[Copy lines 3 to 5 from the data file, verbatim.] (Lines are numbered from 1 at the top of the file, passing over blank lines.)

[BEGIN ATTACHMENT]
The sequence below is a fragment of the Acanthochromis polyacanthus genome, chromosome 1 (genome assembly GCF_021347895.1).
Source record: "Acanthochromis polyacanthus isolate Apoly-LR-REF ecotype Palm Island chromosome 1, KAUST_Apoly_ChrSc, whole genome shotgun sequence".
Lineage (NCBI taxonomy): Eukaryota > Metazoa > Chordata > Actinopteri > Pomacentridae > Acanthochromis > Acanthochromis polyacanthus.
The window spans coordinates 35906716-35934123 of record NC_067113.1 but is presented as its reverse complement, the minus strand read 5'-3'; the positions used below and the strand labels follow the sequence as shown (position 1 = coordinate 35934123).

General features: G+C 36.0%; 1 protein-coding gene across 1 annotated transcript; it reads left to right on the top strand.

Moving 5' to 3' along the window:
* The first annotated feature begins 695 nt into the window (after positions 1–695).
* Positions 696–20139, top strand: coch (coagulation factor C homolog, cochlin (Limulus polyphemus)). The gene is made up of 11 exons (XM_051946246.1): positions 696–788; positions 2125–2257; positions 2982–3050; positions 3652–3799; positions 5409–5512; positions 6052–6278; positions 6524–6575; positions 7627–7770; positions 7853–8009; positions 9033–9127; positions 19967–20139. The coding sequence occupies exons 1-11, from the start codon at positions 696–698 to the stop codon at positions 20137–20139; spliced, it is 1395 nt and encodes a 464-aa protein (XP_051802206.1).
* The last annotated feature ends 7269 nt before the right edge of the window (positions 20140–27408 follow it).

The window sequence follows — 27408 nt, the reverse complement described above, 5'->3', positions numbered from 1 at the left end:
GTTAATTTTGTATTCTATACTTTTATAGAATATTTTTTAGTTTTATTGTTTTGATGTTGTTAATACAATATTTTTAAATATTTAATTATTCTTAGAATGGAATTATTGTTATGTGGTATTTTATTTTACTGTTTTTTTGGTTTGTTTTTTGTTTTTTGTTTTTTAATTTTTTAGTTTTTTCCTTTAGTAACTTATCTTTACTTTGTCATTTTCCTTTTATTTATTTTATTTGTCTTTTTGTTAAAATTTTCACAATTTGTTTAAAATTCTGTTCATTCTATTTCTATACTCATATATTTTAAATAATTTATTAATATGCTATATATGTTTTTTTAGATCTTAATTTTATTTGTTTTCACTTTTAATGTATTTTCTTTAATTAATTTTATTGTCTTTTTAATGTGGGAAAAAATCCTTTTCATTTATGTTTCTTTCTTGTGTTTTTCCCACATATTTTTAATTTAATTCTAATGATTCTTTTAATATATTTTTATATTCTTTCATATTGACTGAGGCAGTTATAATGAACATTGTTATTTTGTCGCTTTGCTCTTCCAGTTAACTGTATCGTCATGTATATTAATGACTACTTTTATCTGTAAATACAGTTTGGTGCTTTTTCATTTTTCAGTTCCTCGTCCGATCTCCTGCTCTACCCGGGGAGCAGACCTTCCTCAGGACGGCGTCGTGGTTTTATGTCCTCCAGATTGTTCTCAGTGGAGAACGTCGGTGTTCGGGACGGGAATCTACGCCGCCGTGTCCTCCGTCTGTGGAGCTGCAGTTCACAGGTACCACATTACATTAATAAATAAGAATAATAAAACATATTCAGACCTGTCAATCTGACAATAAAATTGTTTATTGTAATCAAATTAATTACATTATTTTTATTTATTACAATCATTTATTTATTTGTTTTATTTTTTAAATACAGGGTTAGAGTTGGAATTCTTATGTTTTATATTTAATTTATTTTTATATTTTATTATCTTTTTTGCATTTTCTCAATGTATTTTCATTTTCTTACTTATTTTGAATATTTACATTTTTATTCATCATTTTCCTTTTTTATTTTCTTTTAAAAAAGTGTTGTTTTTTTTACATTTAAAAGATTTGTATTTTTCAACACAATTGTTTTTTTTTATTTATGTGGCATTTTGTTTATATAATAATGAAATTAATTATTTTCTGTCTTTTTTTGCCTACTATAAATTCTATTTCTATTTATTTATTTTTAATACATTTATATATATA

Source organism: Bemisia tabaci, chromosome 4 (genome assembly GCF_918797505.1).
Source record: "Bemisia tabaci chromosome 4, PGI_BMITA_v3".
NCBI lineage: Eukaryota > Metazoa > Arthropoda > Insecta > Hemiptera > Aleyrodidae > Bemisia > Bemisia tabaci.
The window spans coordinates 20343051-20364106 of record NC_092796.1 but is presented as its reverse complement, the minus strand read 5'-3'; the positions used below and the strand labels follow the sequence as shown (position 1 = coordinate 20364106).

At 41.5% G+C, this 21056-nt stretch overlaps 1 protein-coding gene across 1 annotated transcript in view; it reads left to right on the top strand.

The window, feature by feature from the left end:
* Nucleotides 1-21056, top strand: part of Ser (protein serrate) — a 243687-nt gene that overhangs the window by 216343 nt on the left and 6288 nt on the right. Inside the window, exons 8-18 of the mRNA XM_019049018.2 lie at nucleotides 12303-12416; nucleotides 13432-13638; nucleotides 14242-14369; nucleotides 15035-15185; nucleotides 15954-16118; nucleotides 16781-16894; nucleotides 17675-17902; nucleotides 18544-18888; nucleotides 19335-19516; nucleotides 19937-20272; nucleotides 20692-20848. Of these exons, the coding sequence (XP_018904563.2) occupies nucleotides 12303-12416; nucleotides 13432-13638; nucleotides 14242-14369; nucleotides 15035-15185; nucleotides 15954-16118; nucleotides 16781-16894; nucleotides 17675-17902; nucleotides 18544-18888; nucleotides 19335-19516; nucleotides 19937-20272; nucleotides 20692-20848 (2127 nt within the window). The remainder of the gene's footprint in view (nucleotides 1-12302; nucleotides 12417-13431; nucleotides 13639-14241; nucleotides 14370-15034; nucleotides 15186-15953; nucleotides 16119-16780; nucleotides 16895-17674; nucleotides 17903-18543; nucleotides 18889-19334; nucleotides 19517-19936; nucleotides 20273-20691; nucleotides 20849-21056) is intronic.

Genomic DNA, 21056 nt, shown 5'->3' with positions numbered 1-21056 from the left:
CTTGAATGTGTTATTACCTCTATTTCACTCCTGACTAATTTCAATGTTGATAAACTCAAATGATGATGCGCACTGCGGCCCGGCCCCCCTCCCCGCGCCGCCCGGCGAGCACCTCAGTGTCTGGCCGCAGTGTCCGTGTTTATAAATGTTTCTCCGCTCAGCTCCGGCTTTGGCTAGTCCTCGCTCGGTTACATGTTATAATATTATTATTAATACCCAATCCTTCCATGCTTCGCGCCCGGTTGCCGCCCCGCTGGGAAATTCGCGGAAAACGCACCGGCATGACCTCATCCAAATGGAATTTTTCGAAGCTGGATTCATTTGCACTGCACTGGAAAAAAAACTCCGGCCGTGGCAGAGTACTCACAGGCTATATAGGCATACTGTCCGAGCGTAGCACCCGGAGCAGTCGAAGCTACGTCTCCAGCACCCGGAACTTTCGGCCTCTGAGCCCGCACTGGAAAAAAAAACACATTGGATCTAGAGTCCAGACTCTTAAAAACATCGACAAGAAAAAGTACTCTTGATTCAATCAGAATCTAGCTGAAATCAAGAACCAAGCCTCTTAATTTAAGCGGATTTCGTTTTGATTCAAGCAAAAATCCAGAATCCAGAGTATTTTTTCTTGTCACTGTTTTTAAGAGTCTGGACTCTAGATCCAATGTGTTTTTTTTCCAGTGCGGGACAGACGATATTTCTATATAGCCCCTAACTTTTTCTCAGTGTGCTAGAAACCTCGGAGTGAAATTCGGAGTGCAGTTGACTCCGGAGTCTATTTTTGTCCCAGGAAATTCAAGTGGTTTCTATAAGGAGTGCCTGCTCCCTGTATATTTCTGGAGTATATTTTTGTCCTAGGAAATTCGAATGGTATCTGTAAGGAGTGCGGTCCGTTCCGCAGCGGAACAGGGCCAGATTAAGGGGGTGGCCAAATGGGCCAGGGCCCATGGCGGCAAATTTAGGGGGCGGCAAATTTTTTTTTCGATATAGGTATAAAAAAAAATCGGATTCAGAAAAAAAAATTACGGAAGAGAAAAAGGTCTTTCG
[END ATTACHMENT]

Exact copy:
Lineage (NCBI taxonomy): Eukaryota > Metazoa > Chordata > Actinopteri > Pomacentridae > Acanthochromis > Acanthochromis polyacanthus.
The window spans coordinates 35906716-35934123 of record NC_067113.1 but is presented as its reverse complement, the minus strand read 5'-3'; the positions used below and the strand labels follow the sequence as shown (position 1 = coordinate 35934123).

General features: G+C 36.0%; 1 protein-coding gene across 1 annotated transcript; it reads left to right on the top strand.